Cutout cookies without the GRRRRRRRRRR

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As I write this, snow is falling outside our windows, changing the landscape from stark December black, brown, and gray to a softer mixture of white, pewter, and beige. The driving is horrible; for some of us, this morning’s normal 45-minute commute turned into a 3-hour nightmare of skids, slides, and slow progress. Nevertheless: it’s beautiful. Vermont’s snow-covered hills and mountains are just plain postcard-picture pretty.

Snow also makes the kitchen a warm and welcome hideaway, a refuge from the storm outside. Our King Arthur test kitchen has no windows; we can’t cool pies on the windowsill, nor set a loaf of rising bread in the warm sun. But the five of us who work within its cozy confines don’t really have time to worry about the weather; we’re too busy trying new recipes–and often failing.

That’s right, failing. Sourdough doesn’t brown in the oven. Brownies burn around the edges before they’re done in the center. Cookies sppprrreeaaaddd into sugary puddles. And pie crust self-destructs on the way from floured counter to pie pan.

Luckily, it’s our job to fail–and to learn from our kitchen mishaps. By spending our days in the kitchen, we learn the work-arounds and tricks–through sheer repetition–that make baking easier, more fun, and result in better outcomes. In short: we mess up so you don’t have to.

One thing I’ve always struggled with is rolling out cookie dough (or pie crust). Cutout cookies used to be my downfall; I couldn’t stand the dough sticking to the counter and rolling pin, the mess of flour to clean up, and the strangely rhomboid linzer cookies and misshapen gingerbread men I used to make. But I’ve learned–finally!–how to roll out cookie dough and make pretty good looking cookies. I still don’t have that Martha Stewart decorating touch, but at least you can actually tell the cookie is supposed to be a star–not a mistake!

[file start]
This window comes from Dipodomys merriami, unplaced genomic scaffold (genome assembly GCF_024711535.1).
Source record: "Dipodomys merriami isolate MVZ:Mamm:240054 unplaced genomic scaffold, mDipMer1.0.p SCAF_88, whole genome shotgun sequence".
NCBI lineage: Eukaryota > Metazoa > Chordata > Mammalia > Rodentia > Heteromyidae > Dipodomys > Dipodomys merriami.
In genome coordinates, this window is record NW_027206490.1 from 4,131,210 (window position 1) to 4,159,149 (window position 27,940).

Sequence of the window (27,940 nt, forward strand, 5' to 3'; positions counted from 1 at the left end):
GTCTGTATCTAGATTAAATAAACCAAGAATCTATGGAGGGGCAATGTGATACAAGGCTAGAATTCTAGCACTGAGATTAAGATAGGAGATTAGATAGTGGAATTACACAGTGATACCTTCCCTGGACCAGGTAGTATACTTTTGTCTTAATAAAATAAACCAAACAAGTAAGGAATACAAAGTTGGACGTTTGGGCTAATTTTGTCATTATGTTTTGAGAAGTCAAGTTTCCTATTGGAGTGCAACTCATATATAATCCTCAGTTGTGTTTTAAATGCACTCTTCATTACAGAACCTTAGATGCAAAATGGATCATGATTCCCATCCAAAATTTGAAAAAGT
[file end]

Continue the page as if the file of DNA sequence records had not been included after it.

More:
So here we go, 8 tips for foolproof cutout cookies:

1. Make sure your dough is the right consistency. If the dough doesn’t hold together easily–if it seems at all crumbly or dry–add more liquid. For crisper cookies, add water; for softer cookies, add milk. The dough should be the consistency of Play-Doh, or malleable clay.

2. Once the dough is made, shape it into a flat disk, then roll it like a wheel along a floured surface, to smooth the edges. (I always, ALWAYS use a silicone rolling mat when working with dough; I put the mat on the counter when I start, and anytime the dough would otherwise touch the counter, it goes instead onto the mat. That way, when I’m done, there’s no mess – I just pick up the mat, dump the excess flour and dough scraps into the trash, rinse it off, and hang it on the handle of the dishwasher to dry.) When you’re done rolling the dough, it should look like a big hockey puck: perfectly circular, with flat, smooth edges. Smooth edges before rolling = smooth edges (rather than raggedy big cracks) after rolling.

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3. Chill the dough for at least 30 minutes, an hour for a bigger batch. Or overnight. This does two important things. It relaxes the gluten, making the cookies more tender or crisp; and it firms up the fat, making the dough less sticky, and easier to roll. If you chill it overnight, you’ll probably need to let it rest at room temperature for 30 minutes or so before rolling. The thing with dough is, you want it cold, but not TOO cold. Remember: Play-Doh.